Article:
Embedded into this handmade pen is an authentic fragment from USAAF P-51B Mustang European Theater combat loss piloted by Lt. William Lacey. (s/n 312391)
In October of 1943 this P-51B was apparently among the first Mustangs sent to the European Theater of Operations (ETO), where it was assigned to the soon-to-be-famous 354th Fighter Group. The 354th was the first unit in Europe to be equipped with this new and revolutionary fighter, and on December 2nd it flew its first combat sortie, a fighter sweep, over Occupied France - without incident. On December 7th it escorted its first bomber stream of 8th Air Force B-17s, also without incident. At the time this aircraft would have been painted in the standard color scheme: olive drab with white identification bands. For whatever reason and against directives of the USAAF, it evidently flew these missions with the red rimmed US insignia. Perhaps the unit was too busy with other priorities to paint it out - but that's all speculation.
Sometime in April or May 1944, during the run-up for the D-Day invasion, the 354th received newer P-51s and this particular aircraft was converted to a photo reconnaissance model - known as the F-6B in this case - and assigned to the 10th Photo Group, 12th Photo Squadron. As part of the 9th Tactical Air Force, this unit was tasked with the mission of low level reconnaissance in support of ground attack missions during and after the D-Day invasion of June 6th.
With the 12th Photo Squadron, this aircraft was assigned to Lieutenant William D. Lacey Jr.
On July 30, 1944, Bill Lacey and his wing man, Lieutenant Robert G. Walker, departed their base near Le Moley to photograph a railroad junction behind German lines. Lacey was flying the 'number 2' position late in the afternoon when his aircraft was hit by ground fire. According to Walker's report, he saw Lacey's Mustang catch fire and he attempted to contact the pilot on his radio without any response. Within seconds the aircraft was engulfed in flames and quickly snapped over onto its back. At low altitude, even if Lacey were conscious and responsive, there was probably very little he could have done to save himself. In any case, he hit the ground at high velocity about 5 miles S.E. of Tessy-sir-Vire.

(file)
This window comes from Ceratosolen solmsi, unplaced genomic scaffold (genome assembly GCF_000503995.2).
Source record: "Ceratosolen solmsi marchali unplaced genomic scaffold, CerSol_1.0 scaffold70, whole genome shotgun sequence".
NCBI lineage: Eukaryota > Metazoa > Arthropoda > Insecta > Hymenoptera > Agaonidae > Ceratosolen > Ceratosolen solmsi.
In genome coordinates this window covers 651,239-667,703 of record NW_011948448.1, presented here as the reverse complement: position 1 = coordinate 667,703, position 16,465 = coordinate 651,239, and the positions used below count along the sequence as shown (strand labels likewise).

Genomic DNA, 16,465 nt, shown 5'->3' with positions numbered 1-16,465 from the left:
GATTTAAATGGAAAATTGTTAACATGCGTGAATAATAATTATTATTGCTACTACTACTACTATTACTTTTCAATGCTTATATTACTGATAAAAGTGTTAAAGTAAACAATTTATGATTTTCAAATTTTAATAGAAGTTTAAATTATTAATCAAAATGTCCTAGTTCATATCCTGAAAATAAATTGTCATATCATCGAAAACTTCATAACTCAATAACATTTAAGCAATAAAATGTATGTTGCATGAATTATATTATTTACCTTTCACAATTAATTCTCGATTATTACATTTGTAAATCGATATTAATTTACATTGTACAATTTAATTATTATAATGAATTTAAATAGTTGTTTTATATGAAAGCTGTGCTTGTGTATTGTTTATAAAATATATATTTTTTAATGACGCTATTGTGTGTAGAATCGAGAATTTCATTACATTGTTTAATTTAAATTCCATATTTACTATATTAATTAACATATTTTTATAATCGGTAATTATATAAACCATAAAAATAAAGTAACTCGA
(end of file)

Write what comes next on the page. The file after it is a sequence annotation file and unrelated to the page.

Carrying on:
In May 2009, an excavation team arrived at the spot of Lt. Lacey's crash all those years before. The remains of his aircraft were recovered, including Lacey's survival kit and other personal items. The team was very sensitive to the fact that this was not just another crash site - but a man of valor had lost his life there. A memorial service was held in honor of Bill Lacey's sacrifice at the conclusion of the excavation.
Embedded into the body of this pen is an authentic fragment from his plane (lower cowling panel), replete with well preserved gray camouflage paint.
The ballpoint pen operates with a simple twist. It uses an easy to find Parker refill. Refill instructions included. The metal components are plated gun metal and chrome.
I have a great selection of WWII warbird aircraft pens with authentic historically significant material embedded into each pen. Selection includes; Douglas C-47, B-17 Memphis Belle, B-17 Naughty But Nice, B-17 Desert Rat, Spitfire Battle of Britian, P-40, P-47, P-38 Lightning, P-51 "lil Doc", F6F Hellcat, A6M5 Japanese Zero, Corsair, B-25, Wellington Bomber and Mosquito. Other warbird aircraft pens will be available as I am amble to locate verifyable authentic materials. Each pen is rare and limited editions. Once my small sections of the aircraft are depleted, there will be no more of that aircraft offered.
I have been making custom quality pens since 2005. Experience counts. Thanks for looking.